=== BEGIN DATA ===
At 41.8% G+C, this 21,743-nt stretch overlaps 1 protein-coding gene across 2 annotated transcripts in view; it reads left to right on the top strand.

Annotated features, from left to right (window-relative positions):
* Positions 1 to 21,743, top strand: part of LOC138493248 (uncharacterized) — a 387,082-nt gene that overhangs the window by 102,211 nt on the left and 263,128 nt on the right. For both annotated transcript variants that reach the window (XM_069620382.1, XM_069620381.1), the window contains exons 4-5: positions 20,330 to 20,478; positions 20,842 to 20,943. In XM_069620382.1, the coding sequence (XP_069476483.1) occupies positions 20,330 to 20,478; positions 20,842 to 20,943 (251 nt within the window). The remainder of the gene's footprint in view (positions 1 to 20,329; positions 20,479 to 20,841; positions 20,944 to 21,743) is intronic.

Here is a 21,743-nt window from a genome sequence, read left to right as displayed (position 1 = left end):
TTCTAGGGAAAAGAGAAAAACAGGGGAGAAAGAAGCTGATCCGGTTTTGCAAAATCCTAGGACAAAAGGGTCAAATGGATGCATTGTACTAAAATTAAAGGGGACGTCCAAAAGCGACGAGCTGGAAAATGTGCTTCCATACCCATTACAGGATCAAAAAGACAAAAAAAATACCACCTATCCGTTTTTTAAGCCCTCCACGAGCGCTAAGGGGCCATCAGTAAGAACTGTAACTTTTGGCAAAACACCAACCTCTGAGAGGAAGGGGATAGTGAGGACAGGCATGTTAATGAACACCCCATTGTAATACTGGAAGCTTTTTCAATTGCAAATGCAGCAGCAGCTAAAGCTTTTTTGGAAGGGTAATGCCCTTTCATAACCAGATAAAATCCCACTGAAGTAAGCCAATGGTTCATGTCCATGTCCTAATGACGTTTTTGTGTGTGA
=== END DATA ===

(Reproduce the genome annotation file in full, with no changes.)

At 41.8% G+C, this 21,743-nt stretch overlaps 1 protein-coding gene across 2 annotated transcripts in view; it reads left to right on the top strand.

Annotated features, from left to right (window-relative positions):
* Positions 1 to 21,743, top strand: part of LOC138493248 (uncharacterized) — a 387,082-nt gene that overhangs the window by 102,211 nt on the left and 263,128 nt on the right. For both annotated transcript variants that reach the window (XM_069620382.1, XM_069620381.1), the window contains exons 4-5: positions 20,330 to 20,478; positions 20,842 to 20,943. In XM_069620382.1, the coding sequence (XP_069476483.1) occupies positions 20,330 to 20,478; positions 20,842 to 20,943 (251 nt within the window). The remainder of the gene's footprint in view (positions 1 to 20,329; positions 20,479 to 20,841; positions 20,944 to 21,743) is intronic.

Here is a 21,743-nt window from a genome sequence, read left to right as displayed (position 1 = left end):
TTCTAGGGAAAAGAGAAAAACAGGGGAGAAAGAAGCTGATCCGGTTTTGCAAAATCCTAGGACAAAAGGGTCAAATGGATGCATTGTACTAAAATTAAAGGGGACGTCCAAAAGCGACGAGCTGGAAAATGTGCTTCCATACCCATTACAGGATCAAAAAGACAAAAAAAATACCACCTATCCGTTTTTTAAGCCCTCCACGAGCGCTAAGGGGCCATCAGTAAGAACTGTAACTTTTGGCAAAACACCAACCTCTGAGAGGAAGGGGATAGTGAGGACAGGCATGTTAATGAACACCCCATTGTAATACTGGAAGCTTTTTCAATTGCAAATGCAGCAGCAGCTAAAGCTTTTTTGGAAGGGTAATGCCCTTTCATAACCAGATAAAATCCCACTGAAGTAAGCCAATGGTTCATGTCCATGTCCTAATGACGTTTTTGTGTGTGA